I’m sorry, you can’t be having that and eating too!
As the House and Senate Agriculture committees attempt to hash out a final version of the farm bill, food stamps are at the center of the fray. The House version proposed almost $40 billion in cuts to SNAP over the next decade, while the Senate proposed cutting only a fraction of that—just over $4 billion. But last week, the Senate announced it would consider steeper cuts to SNAP.

As the negotiations continue, the House is wielding its most significant bargaining chip—the threat to eliminate what’s known as “broad-based categorical eligibility,” a mechanism that 43 states use to adjust or eliminate federally imposed asset limits for families’ food stamp eligibility.

As it is, the federal asset limit for SNAP is $2,000; families with more than that in savings or investments are, according to federal law, ineligible for food stamps. While these limits were originally designed to deter rich individuals from abusing the system, New America Foundation asset policy researcher Aleta Sprague argues that, in practice, most states now recognize they are an “an antiquated and regressive policy.”

In an effort to work around the federal limit, states have relied on “broad-based categorical eligibility” to raise state asset limits well above the federal level, or to eliminate them entirely. Nebraska’s asset limit, for example, is $25,000; 36 other states no longer have them at all. House negotiators have proposed scrapping the categorical eligibility provision, forcing states to re-impose the federal asset limit of $2000.

This would be a disaster. For one, federal asset limits impose high logistical costs on the state-administered programs, whose staffs would be called upon to investigate all applicants’ assets—a time consuming process complicated by the fact that what qualifies as an asset varies from state to state, as does the way states go about verifying the assets. Reinstating these costs is simply not efficient: the average household receiving SNAP benefits has only $333 in total assets.

Additionally—and perhaps more importantly—most experts agree that asset limits are simply bad policy. They discourage poor families from saving in case of emergencies, like car trouble or medical problems, which is precisely the opposite of what the government should be promoting. “We simply understand much more about assets and savings then we did a decade ago,” said Dan Lesser, the Director of Economic Justice at the Shriver Center. Based on this new knowledge, some states are even pushing to get rid of asset tests for other welfare programs like Temporary Assistance for Needy Families (TANF). Both Hawaii and Illinois eliminated their asset tests for TANF participants this past year.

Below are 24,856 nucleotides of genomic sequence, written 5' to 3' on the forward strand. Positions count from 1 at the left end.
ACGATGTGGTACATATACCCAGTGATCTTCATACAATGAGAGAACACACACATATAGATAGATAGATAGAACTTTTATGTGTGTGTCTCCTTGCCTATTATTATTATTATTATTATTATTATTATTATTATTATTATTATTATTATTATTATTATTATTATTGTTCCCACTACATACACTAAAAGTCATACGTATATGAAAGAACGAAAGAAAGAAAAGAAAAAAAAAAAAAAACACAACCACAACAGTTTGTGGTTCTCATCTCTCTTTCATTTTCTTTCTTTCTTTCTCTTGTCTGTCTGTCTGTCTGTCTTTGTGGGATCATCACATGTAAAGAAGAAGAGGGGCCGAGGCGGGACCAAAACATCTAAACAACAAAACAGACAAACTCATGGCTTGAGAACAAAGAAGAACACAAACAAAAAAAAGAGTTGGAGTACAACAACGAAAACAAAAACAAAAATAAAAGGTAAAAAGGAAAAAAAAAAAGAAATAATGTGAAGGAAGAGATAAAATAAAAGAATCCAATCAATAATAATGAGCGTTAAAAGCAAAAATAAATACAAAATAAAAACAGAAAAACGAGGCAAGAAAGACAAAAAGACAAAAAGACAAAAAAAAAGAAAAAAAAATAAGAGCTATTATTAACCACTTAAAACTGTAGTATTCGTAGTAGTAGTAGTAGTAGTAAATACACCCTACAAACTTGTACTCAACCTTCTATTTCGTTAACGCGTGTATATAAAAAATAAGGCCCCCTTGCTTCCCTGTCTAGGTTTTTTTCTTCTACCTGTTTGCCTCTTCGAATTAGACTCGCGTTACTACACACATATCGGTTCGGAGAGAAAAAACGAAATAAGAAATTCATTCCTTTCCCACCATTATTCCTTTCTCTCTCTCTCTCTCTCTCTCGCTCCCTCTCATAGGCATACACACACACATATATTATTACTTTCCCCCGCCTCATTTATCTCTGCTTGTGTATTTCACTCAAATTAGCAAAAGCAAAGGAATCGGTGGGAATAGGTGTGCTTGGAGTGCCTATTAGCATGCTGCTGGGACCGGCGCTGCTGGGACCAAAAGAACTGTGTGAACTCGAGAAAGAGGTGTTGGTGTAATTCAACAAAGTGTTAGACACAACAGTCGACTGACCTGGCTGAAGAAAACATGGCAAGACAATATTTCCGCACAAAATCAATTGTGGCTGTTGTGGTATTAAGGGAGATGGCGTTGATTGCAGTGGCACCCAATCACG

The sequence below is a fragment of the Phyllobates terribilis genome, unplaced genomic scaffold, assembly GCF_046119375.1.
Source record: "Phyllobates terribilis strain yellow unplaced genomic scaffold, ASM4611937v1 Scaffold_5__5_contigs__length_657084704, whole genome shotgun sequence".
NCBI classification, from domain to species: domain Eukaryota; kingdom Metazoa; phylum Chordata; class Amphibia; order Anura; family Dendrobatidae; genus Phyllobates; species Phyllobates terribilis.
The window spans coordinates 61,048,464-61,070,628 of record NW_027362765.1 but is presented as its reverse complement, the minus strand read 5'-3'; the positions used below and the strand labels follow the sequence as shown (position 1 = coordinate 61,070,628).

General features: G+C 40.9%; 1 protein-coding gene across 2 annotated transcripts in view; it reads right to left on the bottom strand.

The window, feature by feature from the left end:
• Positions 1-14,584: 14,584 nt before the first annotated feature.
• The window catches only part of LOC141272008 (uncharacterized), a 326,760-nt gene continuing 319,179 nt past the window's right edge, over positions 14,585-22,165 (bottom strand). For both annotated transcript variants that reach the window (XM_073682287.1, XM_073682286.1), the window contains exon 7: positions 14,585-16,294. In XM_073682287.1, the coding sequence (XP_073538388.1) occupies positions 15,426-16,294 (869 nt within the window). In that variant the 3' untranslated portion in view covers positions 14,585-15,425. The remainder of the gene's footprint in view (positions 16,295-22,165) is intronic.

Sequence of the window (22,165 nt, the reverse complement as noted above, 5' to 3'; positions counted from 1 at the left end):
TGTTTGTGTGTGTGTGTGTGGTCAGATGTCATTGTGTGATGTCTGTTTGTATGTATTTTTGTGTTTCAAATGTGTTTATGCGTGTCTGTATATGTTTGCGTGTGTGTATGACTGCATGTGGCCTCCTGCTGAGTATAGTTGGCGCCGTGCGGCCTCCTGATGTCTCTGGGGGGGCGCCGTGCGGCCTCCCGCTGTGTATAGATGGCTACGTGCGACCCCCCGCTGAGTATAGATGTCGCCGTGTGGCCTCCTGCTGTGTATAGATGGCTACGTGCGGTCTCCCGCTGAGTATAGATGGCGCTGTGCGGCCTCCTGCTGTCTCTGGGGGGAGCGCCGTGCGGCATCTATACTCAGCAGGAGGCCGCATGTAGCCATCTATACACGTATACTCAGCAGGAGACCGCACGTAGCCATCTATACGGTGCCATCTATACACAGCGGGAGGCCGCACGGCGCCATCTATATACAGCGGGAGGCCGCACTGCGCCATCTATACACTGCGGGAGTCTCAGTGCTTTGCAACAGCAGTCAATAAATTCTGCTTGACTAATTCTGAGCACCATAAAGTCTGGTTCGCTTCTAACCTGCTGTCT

Proponents of asset limits tend to rely on anecdotal, “welfare queen” stories to back their arguments. For example, two low-income Michigan residents recently won the lottery and continued to receive SNAP benefits despite their winnings. While the scandal made for great headlines, it also prompted Michigan to reinstate its previously eliminated SNAP asset test, even after they moved to close the lottery loophole.

The proposed Senate farm bill, however, includes restrictions on lottery earnings, making it possible to keep categorical based eligibility while also closing SNAP’s more frustrating loopholes.

Though most experts were dismayed to see House negotiators call for eliminating the categorical eligibility provision, they agree that it’s unlikely to happen. “I don’t believe the Senate is going to go along with changes to categorical eligibility. From what I can gather it’s more of a bargaining chip,” said Lesser. “It’s something they can put out for the base.”

The alternative, however, isn’t pretty either. Steeper Senate cuts are more likely to come from a crackdown on a program nicknamed “Heat and Eat”, where small amounts of fuel assistance are distributed to SNAP recipients who often have to decide whether they will pay for food or pay for heating. The Congressional Budget Office estimated that ending “Heat and Eat” would result in 500,000 SNAP households losing up to $90 a month in benefits. The deal would be struck just as winter approaches, a time when children in low-income families consume fewer calories and are at greater nutritional risk when utility costs are higher. A Census Bureau report released in September found that food stamps have helped lift almost four million people above the poverty line and have kept tens of millions more from becoming poorer.

Deciding between cutting poor families’ access to food or heating leaves no good options. But at the very least, Congress should leave states’ discretion over asset limits alone. It’s a bad idea to play chicken with smart, research-supported policies that encourage savings, and help individuals prevent disaster from unexpected financial shortfalls. Maybe it helps rally the Republican base, but it doesn’t do much more than that.

Rachel Cohen

Rachel Cohen is a freelance journalist based in Washington, D.C., and a former Washington Monthly intern.